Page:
This activity was created as part of a Gratnells What’s In My Tray CPD workshop for secondary science technicians to support practical work and delivery of the curriculum. It can be carried out as a stand-alone activity for students or combined with other activities from the session to form a STEM carousel.
This idea for a What’s In My Tray activity was kindly provided by Georgina Peacock, Science Technician.
You will need (per team of 4):
- 1 x Extra deep Gratnells tray
- 1 x Gratnells art tray
- 5 x Boiling tubes ~60ml capacity (each containing ~50ml of a different density/colour sugar solution)
- 5 x Test tubes ~20-25ml capacity
- 1 x Tube rack(s) to hold all tubes
- 1 x 200ml measuring cylinder for final layering/density column
- 1 x 500ml beaker for waste
- 5 x Plastic pipettes
- A selection of beans/beads of different weights/densities i.e. uncooked grains of rice, mung beans, marbles, plastic beads, dried peas.
This activity also works for individuals or smaller teams, just increase the amount of time allocated to complete it.
For making up the sugar solutions:
Makes sufficient solution for 5 teams to complete this activity.
- 260g (20 tablespoons) Granulated sugar
- 1.25L Hot tap water (care should be taken when working with hot water)
- 5 x Plastic cups/beakers or glass beakers sufficient to hold 250ml with plenty of room for stirring.
- 5 x Different food colourings or gels e.g. yellow, blue, red, green, orange
- 5 x Stirrers (glass rods, lollypop sticks or teaspoons)
- 1 x Tablespoon
- 1 x 250ml measuring cylinder
- 1 x Microwave
- Make up the sugar solutions in advance (should be carried out by an adult or under close adult supervision). Do not reveal to the activity participants which solution is which.
- Fill 5 cups with 250ml of hot tap water each.
- Colour the water using the same quantity of food colouring/gel for each cup. You need to make each cup a different colour, e.g. yellow, blue, red, green, orange. Use a separate stirrer for each cup to mix in the colour (or wash and dry one stirrer between cups).
- Put the yellow cup to one side, this will be your zero sugar solution.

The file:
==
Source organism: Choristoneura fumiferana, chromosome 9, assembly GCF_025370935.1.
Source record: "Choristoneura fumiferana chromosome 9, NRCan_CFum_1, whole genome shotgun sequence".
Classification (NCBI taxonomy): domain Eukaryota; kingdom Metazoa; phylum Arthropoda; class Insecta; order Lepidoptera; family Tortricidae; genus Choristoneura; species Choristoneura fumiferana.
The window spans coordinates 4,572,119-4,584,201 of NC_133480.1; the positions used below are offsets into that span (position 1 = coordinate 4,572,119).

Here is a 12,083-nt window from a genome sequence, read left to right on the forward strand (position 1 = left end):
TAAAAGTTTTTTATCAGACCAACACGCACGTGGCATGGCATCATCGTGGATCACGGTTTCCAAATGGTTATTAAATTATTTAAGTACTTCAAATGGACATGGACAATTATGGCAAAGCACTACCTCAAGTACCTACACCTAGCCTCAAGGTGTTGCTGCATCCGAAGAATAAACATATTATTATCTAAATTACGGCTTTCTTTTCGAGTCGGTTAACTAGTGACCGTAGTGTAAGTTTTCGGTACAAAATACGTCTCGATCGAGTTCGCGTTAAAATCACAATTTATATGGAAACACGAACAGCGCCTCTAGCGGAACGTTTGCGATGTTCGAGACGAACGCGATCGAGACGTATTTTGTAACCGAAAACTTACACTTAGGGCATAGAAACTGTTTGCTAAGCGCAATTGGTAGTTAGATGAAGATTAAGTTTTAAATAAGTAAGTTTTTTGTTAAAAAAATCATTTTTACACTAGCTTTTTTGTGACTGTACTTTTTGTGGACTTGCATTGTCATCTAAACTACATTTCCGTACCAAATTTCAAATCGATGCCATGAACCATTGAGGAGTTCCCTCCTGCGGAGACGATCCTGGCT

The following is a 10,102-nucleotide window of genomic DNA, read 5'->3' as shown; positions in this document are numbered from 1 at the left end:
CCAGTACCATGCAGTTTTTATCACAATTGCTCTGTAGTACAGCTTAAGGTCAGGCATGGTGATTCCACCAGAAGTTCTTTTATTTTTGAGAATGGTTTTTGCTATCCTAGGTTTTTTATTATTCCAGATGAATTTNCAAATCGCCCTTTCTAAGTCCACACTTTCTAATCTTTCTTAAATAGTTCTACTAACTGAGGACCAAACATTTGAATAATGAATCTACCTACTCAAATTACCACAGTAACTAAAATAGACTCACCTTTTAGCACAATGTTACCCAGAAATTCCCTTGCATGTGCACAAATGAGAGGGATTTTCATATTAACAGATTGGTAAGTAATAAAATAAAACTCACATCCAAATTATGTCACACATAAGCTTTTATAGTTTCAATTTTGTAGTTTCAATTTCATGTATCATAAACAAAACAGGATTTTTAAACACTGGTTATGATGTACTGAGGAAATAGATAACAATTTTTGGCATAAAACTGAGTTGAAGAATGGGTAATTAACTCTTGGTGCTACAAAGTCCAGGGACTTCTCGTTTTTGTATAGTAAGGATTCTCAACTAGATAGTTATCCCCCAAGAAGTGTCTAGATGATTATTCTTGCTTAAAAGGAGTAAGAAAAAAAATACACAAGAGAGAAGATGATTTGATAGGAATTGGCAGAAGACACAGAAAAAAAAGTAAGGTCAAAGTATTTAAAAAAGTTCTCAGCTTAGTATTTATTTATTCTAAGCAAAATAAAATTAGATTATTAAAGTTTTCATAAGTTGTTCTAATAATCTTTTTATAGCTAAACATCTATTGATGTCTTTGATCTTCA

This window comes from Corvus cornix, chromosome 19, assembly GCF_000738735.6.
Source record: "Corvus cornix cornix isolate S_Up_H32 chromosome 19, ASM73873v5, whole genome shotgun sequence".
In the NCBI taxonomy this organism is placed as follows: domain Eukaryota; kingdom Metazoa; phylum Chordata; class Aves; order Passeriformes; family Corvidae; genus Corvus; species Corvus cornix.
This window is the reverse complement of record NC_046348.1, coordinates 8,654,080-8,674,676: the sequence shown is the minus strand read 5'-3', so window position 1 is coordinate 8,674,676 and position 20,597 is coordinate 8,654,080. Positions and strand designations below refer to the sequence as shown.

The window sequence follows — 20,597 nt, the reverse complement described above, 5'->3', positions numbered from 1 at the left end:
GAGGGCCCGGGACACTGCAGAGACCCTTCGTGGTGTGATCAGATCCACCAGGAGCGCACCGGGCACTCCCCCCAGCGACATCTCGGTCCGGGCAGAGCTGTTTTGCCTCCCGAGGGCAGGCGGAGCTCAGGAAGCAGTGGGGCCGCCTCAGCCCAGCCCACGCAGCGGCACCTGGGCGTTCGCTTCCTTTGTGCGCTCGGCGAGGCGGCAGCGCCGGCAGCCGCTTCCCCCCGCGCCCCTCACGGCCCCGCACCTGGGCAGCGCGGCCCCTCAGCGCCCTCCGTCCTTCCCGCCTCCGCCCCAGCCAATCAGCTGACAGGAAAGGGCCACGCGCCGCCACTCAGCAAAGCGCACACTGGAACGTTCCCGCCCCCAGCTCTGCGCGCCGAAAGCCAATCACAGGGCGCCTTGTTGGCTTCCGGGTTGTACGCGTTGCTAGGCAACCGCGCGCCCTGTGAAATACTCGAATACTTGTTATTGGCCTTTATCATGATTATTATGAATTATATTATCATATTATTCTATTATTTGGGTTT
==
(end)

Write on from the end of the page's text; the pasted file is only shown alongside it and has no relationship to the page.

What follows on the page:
- Add 2 level tablespoons sugar to the blue cup.
- Add 4 level tablespoons sugar to the red cup.
- Add 6 level tablespoons sugar to the green cup.
- Add 8 level tablespoons sugar to the orange cup.
- Stir each cup well to dissolve the ALL the sugar, again using the same separate stirrer for each cup to make sure you are not mixing the solutions.
- You will notice that by the red or green cup it will not be possible to dissolve all the sugar by stirring alone, this is because you have reached saturation point and no more sugar can move into solution. To get all the sugar to dissolve you will need to warm the water a little more and in doing so you will create a supersaturated solution.
- To do this, place the cup in to the microwave for 20 seconds, remove it and stir the solution again. Continue to repeat this process or warming and stirring well until all the sugar is dissolved. Repeat for each cup. Take care, the solutions may get hot.
- Once all the solutions are made, allow them to cool before gently adding 50 ml of each solution to the boiling tubes.
- Put 5 filled boiling tubes, one of each colour, into a tube rack.
- Place all the equipment, including one tube rack containing one set of sugar solutions, into the extra deep tray and put the lid on.
- Place the art tray next to the extra deep tray. Tip: Teams should work in the art tray to catch any mess, drips or spills.
What to do:
- Approach the tray and lift the lid.
- Use the 5 different sugar solutions to make a multi-layered density column in the measuring cylinder provided.